The federal Leaders Debate last night was a real disappointment. Disaffected youth voters will remain that way, First Nations people were ignored and even insulted, French Canadian cultural policy was dismissed, and little substantive policy debate of the different platforms was offered to the public.
The Prime Minister was aloof, often simply challenging the voice of authority of the opposition leaders rather than engaging with them. The opposition leaders fought and bickered among themselves. The Prime Minister didn’t have anything to prove. Mr. Ignatieff and Mr. Layton did. And they really didn’t manage to make any knock-out punches.
No one really won, which means the Prime Minister won, since the public will not remember much from this debate except how it made them feel. The PM will come off as having stayed “above the fray” while the other leaders bickered amongst themselves. That means that the PM will be able to continue coasting toward election day.
A Social Media Debate? No, rather a frustrating traditional debate.
This is Canada’s first federal social media election. A remarkable number of Canadians are spending a lot of time and effort connecting with one another on social media to discuss policy ideas and to try and persuade one another and their political candidates. We are seeing the country make this election local, personal and meaningful through social media. Savvy candidates from every party are tweeting and facebooking away, connecting with constituents and journalists. Journalists are talking to journalists and citizens are listening in. It’s democracy in action, with the whole country acting as a big town square.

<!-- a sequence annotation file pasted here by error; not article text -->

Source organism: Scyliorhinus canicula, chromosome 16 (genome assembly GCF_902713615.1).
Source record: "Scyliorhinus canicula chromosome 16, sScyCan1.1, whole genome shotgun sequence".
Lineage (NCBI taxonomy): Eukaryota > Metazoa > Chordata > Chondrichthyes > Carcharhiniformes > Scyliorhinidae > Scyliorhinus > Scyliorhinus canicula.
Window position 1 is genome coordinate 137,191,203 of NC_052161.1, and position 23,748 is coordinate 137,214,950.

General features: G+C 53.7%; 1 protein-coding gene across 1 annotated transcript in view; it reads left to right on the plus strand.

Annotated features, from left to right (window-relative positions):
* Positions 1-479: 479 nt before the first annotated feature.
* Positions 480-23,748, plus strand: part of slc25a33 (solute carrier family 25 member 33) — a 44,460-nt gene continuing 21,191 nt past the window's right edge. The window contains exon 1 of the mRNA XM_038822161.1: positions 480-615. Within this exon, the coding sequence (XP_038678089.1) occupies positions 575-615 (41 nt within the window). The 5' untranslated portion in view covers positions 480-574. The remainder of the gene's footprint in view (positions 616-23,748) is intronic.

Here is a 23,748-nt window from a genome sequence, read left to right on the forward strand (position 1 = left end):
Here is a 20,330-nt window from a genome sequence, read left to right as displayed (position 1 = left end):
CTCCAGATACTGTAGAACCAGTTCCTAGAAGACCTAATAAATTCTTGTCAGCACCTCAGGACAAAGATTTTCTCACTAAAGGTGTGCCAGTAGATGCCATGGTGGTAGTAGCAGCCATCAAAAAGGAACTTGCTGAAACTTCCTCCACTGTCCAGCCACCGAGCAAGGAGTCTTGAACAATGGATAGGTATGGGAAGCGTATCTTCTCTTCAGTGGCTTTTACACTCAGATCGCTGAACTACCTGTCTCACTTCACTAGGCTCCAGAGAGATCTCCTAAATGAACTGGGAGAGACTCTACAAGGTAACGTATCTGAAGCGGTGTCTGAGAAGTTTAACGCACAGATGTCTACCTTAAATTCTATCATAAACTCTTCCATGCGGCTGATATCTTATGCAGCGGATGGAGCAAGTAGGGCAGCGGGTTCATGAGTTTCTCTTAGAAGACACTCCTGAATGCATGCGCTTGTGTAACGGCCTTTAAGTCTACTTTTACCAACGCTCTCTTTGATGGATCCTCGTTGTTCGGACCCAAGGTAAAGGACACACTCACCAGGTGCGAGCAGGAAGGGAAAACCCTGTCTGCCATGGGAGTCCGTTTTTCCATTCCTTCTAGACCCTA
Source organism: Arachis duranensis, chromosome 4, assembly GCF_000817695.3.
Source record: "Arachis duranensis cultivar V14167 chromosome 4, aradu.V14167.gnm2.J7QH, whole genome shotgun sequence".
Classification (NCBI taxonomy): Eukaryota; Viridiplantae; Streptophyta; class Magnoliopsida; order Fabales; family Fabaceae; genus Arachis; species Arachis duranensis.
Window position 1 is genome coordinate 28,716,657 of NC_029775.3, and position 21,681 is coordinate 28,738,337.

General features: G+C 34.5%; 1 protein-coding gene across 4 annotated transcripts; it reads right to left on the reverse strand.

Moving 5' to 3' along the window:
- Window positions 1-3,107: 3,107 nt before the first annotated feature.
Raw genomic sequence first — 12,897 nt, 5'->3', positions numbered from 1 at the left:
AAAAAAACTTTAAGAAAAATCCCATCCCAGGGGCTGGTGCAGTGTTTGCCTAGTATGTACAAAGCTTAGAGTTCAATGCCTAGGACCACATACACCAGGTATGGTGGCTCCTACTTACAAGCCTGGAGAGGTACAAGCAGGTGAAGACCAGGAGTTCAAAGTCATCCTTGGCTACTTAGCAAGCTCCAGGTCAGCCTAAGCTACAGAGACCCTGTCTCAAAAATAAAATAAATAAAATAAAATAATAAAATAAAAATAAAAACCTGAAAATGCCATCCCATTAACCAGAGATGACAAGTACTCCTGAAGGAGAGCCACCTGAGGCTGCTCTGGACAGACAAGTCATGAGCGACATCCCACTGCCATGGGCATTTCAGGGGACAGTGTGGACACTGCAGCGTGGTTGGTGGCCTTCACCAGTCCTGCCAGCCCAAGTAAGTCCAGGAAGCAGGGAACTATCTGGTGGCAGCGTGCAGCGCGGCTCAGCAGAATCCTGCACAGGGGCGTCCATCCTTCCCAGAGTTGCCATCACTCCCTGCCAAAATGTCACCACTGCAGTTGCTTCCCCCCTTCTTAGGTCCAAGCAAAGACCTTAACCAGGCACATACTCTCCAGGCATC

The leaders debate embodied little of this.
Harper rarely looked at anyone he was speaking to, rather focusing on some unknown entity in the middle distance off to the side. He also dismissed everyone as either saying untruths or not knowing the real facts. After looking a little flustered early on, he settled down quickly and was calm cool and collected throughout most of the debate. He took a “father knows best” tone that none of the other leaders were able to take away from him. In that sense, he owned the discourse.
Ignatieff never really got his game on – he sounded like he was warming up a couple of times: when he went at the Prime Minister on contempt of Parliament, and when he discussed health care and crime. But it seemed to fizzle both times. He didn’t use any numbers to counter Mr. Harper’s claims of “that’s simply not true…” and “the fact is…” These statements w0uld have been easily rebutted with simple counter-factual statistics.
Layton was the most relaxed, starting with a clever rhetorical trick, asking the Prime Minister why he had “changed” his values. However, as the night wore on, his gimmicks became annoying: piously citing his family’s multicultural credentials was self-righteous-sounding and annoying; using language like “hashtag fail” and “bling” felt like a cynical and ironic attempt to “connect” with young voters. However, in the end, I think he came off as most likeable, engaging and human of the four leaders.
Duceppe sounded angry and peevish: wasting a lot of time by focusing on details. He didn’t play his usual “clever gadfly” role as well as he has in past debates. He seemed off his game as well.